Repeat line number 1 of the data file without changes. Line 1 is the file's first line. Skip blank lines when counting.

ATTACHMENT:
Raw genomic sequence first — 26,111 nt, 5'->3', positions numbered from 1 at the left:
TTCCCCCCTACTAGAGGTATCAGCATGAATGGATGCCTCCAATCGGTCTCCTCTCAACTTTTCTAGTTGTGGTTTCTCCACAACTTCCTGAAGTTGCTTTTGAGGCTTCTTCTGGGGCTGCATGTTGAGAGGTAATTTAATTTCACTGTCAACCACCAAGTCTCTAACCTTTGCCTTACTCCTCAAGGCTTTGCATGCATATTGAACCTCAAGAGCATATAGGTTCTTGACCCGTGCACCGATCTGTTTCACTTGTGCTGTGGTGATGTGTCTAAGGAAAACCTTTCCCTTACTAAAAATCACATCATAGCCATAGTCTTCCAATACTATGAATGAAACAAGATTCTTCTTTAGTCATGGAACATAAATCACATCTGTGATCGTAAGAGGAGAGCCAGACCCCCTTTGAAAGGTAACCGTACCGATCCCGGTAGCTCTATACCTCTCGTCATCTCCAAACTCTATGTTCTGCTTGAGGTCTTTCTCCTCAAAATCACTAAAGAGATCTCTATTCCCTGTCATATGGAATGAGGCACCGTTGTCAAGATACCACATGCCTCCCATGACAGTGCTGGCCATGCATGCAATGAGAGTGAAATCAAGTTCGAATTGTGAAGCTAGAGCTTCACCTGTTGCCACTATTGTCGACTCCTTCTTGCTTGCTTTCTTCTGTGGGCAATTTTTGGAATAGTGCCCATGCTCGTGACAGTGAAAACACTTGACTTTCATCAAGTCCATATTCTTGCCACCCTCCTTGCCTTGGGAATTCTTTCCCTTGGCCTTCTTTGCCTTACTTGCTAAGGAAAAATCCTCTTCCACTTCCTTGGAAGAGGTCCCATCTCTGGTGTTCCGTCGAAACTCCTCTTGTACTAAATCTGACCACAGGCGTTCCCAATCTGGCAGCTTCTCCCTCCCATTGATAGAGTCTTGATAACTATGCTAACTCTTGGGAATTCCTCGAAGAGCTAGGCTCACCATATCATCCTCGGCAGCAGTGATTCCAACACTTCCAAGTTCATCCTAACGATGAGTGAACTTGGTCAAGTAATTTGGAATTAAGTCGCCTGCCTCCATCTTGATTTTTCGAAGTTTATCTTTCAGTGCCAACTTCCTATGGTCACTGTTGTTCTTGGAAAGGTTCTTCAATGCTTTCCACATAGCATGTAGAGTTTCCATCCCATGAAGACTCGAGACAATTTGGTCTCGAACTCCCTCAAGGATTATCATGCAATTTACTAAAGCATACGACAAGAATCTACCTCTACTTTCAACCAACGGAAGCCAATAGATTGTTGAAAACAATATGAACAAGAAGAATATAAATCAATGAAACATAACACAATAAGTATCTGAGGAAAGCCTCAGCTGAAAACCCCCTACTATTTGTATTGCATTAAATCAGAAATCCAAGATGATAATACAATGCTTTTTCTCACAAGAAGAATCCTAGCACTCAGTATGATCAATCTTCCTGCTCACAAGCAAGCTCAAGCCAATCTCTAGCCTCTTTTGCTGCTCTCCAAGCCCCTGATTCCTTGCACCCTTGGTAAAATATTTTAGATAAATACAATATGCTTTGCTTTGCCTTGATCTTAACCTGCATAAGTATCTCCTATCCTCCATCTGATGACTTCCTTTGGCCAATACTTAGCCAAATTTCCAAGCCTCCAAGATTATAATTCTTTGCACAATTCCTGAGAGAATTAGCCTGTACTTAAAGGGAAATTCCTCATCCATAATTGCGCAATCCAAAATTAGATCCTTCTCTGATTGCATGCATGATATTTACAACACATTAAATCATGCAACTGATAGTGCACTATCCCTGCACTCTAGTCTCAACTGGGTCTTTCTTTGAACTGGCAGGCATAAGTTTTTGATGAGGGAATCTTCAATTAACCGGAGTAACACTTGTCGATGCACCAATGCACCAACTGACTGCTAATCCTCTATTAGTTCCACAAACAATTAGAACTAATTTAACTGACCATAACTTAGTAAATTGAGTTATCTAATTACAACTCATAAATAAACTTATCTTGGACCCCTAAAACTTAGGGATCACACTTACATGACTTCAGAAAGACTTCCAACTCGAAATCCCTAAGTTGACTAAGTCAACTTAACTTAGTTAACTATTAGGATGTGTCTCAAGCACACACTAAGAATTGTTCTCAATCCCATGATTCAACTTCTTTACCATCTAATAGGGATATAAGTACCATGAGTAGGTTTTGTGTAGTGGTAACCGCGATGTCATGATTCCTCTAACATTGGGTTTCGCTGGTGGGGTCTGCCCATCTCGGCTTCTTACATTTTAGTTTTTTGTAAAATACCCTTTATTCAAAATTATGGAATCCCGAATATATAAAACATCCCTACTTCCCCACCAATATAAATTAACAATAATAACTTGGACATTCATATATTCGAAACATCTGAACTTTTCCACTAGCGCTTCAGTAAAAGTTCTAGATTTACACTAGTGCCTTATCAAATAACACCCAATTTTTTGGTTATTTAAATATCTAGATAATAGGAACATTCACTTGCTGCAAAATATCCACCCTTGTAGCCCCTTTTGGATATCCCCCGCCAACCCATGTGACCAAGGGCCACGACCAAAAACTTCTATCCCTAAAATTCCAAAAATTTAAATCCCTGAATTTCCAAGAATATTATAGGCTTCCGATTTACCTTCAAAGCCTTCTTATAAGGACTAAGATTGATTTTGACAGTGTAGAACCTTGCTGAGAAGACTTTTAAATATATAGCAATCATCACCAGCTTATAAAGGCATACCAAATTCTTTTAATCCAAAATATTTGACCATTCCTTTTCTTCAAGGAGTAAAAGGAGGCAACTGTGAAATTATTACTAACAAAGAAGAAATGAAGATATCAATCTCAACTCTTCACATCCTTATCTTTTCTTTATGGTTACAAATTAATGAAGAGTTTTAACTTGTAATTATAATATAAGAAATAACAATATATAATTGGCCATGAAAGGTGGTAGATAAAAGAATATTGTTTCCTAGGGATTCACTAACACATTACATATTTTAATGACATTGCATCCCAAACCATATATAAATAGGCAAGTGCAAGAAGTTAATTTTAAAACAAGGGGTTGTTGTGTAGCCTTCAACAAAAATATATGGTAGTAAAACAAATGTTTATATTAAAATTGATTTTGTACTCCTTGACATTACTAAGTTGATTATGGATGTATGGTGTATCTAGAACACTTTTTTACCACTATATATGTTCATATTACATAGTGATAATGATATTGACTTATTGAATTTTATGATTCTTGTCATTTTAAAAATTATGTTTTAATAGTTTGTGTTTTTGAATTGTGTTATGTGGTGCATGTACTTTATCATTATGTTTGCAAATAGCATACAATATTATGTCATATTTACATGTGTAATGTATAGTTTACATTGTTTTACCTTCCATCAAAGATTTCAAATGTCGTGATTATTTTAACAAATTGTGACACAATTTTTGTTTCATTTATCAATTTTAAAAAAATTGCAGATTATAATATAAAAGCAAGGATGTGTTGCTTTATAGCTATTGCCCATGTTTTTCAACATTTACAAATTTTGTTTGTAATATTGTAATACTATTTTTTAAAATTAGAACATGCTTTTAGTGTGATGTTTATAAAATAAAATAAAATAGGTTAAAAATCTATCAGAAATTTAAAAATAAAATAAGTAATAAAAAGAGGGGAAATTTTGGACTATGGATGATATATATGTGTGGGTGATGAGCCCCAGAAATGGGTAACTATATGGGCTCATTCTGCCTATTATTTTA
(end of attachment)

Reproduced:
Raw genomic sequence first — 26,111 nt, 5'->3', positions numbered from 1 at the left: